This recording of a live French radio broadcast of Larry Coryell (guitar), Jack Bruce (bass) and Mitch Mitchell (drums) has been circulating for years. Bruce and Mitchell were no longer with their respective former bands Cream and the Jimi Hendrix Experience (though Mitchell would rejoin JH not long after this date) and Larry Coryell, recently of the Gary Burton group, was an emerging jazz-rock pioneer who'd already released a number of albums under his own name. The audio quality is excruciatingly bad, with the muddiest sound and scratchiest ambiance imaginable.
The sub-par fidelity may be fitting, though, or at least ironic, as the mega power trio here, winging through a selection of tunes like "Sunshine of Your Love" and such features the energy of skilled musicians jamming against the static of the spheres. This is closer in spirit and execution to the proto-grunge thrash of 1969's Emergency, the first album by the Tony Williams Lifetime, an early fusing of fleet improvisation fury and rock's bludgeoning power. Before it became slick, polished and professional, before it morphed into the slick and largely gutless form termed "fusion", jazz-rock was dissonant, blaring, something of a battle of hard tones and contrasts as much influenced by Ornette Coleman and free-jazz advocates.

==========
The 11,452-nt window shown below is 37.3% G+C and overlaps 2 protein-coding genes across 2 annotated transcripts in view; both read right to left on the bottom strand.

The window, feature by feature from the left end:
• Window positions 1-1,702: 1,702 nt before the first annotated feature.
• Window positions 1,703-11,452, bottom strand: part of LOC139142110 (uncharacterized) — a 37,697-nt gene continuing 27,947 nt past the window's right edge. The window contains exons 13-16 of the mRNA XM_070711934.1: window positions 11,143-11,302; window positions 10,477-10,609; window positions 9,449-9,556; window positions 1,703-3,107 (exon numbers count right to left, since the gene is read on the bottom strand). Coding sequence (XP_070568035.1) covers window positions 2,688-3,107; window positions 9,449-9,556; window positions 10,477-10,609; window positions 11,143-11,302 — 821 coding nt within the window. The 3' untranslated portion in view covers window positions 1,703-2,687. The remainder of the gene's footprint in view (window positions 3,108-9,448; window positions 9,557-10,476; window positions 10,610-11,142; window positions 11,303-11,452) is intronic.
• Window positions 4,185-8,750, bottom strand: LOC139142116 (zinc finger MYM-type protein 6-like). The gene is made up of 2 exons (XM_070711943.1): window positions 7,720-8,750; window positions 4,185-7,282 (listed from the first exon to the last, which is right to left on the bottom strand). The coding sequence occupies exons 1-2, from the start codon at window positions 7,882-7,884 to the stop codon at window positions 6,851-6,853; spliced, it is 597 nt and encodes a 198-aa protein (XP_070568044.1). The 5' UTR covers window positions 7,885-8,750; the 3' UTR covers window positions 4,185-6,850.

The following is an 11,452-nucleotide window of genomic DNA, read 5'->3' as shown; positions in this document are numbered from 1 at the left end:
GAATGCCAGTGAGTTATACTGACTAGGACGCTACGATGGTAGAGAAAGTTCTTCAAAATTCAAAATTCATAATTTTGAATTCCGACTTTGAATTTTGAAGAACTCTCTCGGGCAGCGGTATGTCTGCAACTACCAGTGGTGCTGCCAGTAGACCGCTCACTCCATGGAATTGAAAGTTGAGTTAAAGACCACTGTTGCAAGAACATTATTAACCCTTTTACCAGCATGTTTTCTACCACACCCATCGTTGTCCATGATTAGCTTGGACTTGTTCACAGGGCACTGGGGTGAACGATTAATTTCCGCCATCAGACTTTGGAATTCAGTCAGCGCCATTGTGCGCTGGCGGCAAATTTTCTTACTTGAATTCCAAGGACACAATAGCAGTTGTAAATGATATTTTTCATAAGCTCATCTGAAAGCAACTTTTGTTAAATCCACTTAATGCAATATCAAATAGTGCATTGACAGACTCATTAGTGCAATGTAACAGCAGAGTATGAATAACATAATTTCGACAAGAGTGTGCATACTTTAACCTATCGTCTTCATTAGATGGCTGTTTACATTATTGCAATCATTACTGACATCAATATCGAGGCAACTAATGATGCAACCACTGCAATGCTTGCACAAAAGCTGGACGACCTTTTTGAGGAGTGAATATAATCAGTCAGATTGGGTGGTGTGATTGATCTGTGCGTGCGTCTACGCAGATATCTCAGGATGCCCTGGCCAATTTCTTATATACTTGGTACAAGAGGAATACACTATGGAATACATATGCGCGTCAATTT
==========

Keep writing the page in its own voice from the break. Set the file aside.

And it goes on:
These were the pains of something raw and beautiful coming into being. Coryell, Bruce, and Bruce get some of that on this recording, slipshod though the presentation may be. This is of historical importance mostly, I suppose, since none of these musicians would have signed off on something this woefully recorded to be released to the public no matter how cheap it might have been priced. If you're willing to bear with the barrage, chatter, and distortion, you'll have a sense of what might have been. Bruce and Mitchell criss-cross rhythms in ways neither of them did in their previous bands; both had jazz backgrounds and this shows a little of what they might have done. Coryell is at his choppy best, a veritable geyser of dive - bombing riffs, Quicksilver runs, thorny power chords and swaths of strategically placed feedback. He plays like a man liberated, a high tension combination of Sonny Sharrock and Albert King, with more than a little Joe Pass and Link Wray tossed in. This trudges, stumbles, energizes and rocks the box it came in. Again, the worst recording you're likely to encounter, but worth a listen.
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